Ganondagan State Historic Site is the location of a major 17th-century Seneca town and palisaded granary. Three hundred years ago, near Ganondagan, the French led an army from Canada against the Seneca to annihilate them and eliminate them as competitors in the international fur trade. The Seneca refer to Ganondagan as the Town of Peace and revere and protect the burial site of the Mother of Nations here.
Illustrated signs mark the three trails where visitors can learn about the significance of plant life to the Seneca, about Iroquois customs and beliefs, and about the features of Fort Hill (the granary) and the events that occurred there. A traditional Seneca longhouse has been completed and open to the public. Please call the site for details.
New! The Seneca Art & Culture Center at Ganondagan State Historic Site is now open. The 17,300-square-foot Center tells the story of Iroquois contributions to art, culture and society for more than 2,000 years through specially designed interactive exhibits and historical artifacts. A collaborative venture between New York State, the Seneca Nation, Finger Lakes Regional Economic Development Council and many private donors made the opening of the year-round interpretive facility possible. Read more.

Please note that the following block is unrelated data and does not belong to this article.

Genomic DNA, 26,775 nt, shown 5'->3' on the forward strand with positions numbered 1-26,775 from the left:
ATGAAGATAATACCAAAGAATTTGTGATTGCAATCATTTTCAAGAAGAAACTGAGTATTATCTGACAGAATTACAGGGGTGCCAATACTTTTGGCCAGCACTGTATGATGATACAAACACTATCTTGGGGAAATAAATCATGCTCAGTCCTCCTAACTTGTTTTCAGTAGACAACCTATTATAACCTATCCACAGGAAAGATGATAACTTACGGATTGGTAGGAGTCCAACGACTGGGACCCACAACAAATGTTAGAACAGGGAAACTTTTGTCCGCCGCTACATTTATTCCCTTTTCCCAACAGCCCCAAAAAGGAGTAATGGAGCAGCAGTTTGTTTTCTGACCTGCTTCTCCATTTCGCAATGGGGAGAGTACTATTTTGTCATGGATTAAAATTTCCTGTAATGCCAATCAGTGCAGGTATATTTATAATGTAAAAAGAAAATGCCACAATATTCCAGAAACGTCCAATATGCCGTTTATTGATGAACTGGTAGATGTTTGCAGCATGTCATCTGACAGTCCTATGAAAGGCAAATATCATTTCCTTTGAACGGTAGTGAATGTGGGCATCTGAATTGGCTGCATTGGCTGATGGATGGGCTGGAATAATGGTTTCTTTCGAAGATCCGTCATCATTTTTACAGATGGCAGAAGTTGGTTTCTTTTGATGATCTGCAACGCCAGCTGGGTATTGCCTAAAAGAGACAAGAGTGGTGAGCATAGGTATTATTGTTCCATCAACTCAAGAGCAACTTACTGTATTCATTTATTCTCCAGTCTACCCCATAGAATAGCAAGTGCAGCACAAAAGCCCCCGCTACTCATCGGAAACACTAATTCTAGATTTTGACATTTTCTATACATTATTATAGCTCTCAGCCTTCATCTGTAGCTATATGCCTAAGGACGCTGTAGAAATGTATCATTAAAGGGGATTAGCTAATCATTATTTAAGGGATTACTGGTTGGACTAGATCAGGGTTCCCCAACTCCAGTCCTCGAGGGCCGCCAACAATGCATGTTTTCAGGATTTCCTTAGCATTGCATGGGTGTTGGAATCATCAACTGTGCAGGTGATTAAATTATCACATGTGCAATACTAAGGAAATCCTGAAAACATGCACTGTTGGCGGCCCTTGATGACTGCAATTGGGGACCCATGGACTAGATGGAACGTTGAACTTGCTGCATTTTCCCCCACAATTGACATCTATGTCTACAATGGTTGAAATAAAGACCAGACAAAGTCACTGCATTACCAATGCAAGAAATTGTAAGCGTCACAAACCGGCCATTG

** Inset Picture from: Democrat and Chronicle, Rochester, New York.
Please Note: Due to construction areas, some trails may not be open at various times. Please call the site for up-to-date trail information before your visit.
Historic sites charge a vehicle use fee and/or admittance fee at various times and locations throughout the year. A list of fees is available below. For program fees or to verify information, please contact the site directly.
Deer hunting (archery only) is permitted in season. Reference the NYS DEC Hunting and Trapping Guide for current dates and rules for archery hunting.
Note: Archery deer hunting is allowed at Ganondagan State Historic Site from dawn to 9:00 am only. Permits can be obtained from the visitor center in the afternoon of the day prior to hunting.
No tree stands are permitted.
For additional information, please contact Ganondagan State Historic Site at: (585) 924-5848